Follow the 'Dutch Diet' If You Want a Bigger Brain, Says New Study

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A new study has linked a healthy diet to a bigger brain. Getty Images

A diet rich in vegetables, fruits, nuts, and fish—as recommended by the Dutch government—has been linked to greater brain volume, which could preserve thinking skills as we age, in a new study.

To investigate whether a person's diet affects the size of their brain and their cognitive abilities, researchers analyzed lifestyle questionnaires completed by over 4,000 Dutch adults. The respondents, who had an average age of 66, were asked how many of a list of 400 items they had consumed in the month prior to completing the survey.

The researchers considered how healthy a person's diet was according to Dutch dietary guidelines. The consumption of salt, red and processed meats, sugary drinks and alcohol, vegetables, fruits, whole grain products, legumes, dairy products, fish, tea, unsaturated fats and oils of total fats were used to calculate a score from zero to 14. On average, participants scored seven.

Similar to the much hailed Mediterranean diet, the diet recommended by the Dutch government consists of vegetables, fruit, nuts, whole grains, dairy and fish and a low intake of sugary drinks.

Study participants underwent brain scans to measure their brain volume, as well as white matter lesions and small brain bleeds. An individual's blood pressure, smoking and exercise habits—which are thought to affect brain size—were also noted.

After age, sex, educational attainment, smoking, exercise habits and head sizes were taken into account, the researchers found an overall association between higher diet scores and total brain volume.

The study suggested that a healthy diet in general, rather than one specific food group, was linked to brain size.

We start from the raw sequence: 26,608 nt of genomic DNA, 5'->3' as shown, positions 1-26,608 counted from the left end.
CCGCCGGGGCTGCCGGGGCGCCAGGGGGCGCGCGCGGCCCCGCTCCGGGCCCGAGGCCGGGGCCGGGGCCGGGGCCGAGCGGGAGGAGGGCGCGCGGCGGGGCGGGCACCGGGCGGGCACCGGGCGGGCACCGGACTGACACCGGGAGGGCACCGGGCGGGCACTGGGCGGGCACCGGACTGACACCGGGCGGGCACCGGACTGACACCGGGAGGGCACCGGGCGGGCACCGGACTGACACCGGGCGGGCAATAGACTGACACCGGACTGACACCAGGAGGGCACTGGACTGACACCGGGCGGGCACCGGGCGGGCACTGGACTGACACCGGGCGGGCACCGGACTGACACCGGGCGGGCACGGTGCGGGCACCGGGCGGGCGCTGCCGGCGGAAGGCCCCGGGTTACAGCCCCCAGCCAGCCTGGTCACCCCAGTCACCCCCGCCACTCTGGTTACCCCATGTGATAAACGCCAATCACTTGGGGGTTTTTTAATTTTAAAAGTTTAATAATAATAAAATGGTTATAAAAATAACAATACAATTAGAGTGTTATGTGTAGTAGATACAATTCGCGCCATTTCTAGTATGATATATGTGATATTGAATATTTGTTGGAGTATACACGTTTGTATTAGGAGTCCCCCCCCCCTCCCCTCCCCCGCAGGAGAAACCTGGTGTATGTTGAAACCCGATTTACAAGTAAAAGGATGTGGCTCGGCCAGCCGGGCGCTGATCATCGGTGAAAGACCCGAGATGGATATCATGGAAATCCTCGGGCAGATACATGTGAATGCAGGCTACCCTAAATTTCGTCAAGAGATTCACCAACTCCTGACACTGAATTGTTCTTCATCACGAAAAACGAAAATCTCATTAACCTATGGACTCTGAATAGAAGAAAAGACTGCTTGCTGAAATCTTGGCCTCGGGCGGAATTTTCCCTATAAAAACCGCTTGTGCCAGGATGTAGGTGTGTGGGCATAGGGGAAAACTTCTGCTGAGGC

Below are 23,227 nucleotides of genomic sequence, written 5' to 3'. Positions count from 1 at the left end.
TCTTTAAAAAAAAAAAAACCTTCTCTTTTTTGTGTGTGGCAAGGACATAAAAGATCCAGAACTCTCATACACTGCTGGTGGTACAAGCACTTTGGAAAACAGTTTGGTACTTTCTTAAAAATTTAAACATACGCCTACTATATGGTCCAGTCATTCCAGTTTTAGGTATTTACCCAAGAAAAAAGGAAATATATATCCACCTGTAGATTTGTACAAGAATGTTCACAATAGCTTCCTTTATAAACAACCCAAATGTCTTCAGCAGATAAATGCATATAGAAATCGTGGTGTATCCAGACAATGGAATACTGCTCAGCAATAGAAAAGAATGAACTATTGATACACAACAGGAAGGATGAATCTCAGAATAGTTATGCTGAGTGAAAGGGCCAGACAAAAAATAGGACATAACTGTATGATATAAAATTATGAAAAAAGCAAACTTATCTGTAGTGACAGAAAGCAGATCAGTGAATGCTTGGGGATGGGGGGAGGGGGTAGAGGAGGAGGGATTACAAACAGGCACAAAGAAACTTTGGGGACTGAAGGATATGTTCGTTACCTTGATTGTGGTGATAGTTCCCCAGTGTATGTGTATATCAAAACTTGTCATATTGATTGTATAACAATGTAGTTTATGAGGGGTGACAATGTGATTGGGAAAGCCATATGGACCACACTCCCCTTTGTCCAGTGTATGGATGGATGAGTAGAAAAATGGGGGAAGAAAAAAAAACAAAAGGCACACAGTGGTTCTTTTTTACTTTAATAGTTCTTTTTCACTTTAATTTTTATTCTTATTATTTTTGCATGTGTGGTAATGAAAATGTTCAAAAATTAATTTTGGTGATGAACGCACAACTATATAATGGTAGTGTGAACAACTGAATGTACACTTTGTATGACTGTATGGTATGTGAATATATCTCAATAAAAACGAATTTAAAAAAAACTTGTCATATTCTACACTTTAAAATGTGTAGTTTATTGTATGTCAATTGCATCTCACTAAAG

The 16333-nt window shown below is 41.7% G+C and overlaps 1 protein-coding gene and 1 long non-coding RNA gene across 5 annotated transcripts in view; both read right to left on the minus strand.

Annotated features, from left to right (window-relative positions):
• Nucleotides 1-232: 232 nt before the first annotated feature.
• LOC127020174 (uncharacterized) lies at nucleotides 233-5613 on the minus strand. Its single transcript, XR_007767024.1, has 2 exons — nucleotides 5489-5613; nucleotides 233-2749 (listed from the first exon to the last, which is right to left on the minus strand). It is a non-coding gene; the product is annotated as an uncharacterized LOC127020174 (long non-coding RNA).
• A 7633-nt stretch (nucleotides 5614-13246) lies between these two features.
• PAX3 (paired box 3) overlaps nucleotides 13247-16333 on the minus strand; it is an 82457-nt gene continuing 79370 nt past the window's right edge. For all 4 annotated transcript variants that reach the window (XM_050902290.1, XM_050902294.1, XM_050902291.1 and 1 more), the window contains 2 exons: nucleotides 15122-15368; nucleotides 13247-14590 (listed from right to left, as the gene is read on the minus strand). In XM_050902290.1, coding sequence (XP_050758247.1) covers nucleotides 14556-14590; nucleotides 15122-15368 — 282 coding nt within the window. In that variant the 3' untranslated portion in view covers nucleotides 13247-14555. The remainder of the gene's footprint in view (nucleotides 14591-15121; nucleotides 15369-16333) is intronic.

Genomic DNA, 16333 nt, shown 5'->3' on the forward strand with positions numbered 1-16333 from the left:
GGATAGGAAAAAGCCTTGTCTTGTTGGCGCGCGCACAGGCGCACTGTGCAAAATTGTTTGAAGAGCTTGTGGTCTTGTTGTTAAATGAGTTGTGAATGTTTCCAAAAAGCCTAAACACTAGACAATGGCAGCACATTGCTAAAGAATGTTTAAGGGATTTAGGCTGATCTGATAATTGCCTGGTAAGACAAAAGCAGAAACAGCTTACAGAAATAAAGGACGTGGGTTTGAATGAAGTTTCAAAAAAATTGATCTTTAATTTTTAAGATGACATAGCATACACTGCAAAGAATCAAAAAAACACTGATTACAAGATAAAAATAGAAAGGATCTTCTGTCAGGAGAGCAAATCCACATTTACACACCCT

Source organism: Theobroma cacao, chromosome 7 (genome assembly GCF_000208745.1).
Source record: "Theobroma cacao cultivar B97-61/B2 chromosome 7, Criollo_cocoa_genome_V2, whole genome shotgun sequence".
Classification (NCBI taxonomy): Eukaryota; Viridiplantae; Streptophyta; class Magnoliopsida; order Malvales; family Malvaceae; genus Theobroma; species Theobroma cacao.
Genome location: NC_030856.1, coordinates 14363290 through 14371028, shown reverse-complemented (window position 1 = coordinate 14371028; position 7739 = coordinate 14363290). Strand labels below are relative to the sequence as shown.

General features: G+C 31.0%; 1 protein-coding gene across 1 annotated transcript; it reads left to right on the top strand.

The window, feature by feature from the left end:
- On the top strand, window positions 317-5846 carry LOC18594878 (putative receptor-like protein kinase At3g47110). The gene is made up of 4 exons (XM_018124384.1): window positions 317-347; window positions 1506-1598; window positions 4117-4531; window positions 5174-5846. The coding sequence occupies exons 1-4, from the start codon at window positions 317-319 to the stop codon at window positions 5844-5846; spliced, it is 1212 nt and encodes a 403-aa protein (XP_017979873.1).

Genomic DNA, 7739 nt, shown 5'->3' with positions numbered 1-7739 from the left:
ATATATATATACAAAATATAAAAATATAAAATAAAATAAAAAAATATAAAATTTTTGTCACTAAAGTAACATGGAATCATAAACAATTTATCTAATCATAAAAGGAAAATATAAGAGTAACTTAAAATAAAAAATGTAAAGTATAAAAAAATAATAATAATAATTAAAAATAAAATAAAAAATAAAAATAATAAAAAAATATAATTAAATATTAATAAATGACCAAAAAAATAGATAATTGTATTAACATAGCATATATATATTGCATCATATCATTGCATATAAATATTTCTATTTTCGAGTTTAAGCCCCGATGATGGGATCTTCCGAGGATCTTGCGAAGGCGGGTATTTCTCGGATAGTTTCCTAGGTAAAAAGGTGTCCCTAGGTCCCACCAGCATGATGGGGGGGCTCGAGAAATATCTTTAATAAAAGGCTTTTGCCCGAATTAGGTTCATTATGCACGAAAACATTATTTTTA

No link was found between diet and white matter lesions or small brain bleeds in the study, published in Neurology.

Dr. Meike W. Vernooij, study author from the Erasmus University Medical Center in Rotterdam, said in a statement: "There are many complex interactions that can occur across different food components and nutrients and according to our research, people who ate a combination of healthier foods had larger brain tissue volumes."

"People with greater brain volume have been shown in other studies to have better cognitive abilities, so initiatives that help improve diet quality may be a good strategy to maintain thinking skills in older adults."

Further research is needed to prove whether specific foods affect pathways in the brain.

Dr Sara Imarisio, head of research at the charity Alzheimer's Research UK, said in a statement: "Although brain size can be a useful indicator of brain health, this measure does not allow us to draw any firm conclusions about how diet quality relates to the development of diseases like Alzheimer's, or the symptoms of dementia. While this study looked at a large number of people, it relied on participants reporting their eating habits, and people do not always present their behavior accurately in this kind of self-assessment.

She added: "The best current evidence suggests that, as well as healthy eating, not smoking, only drinking in moderation, controlling blood pressure and cholesterol, and staying mentally and physically active can all help us to maintain a healthy brain as we age."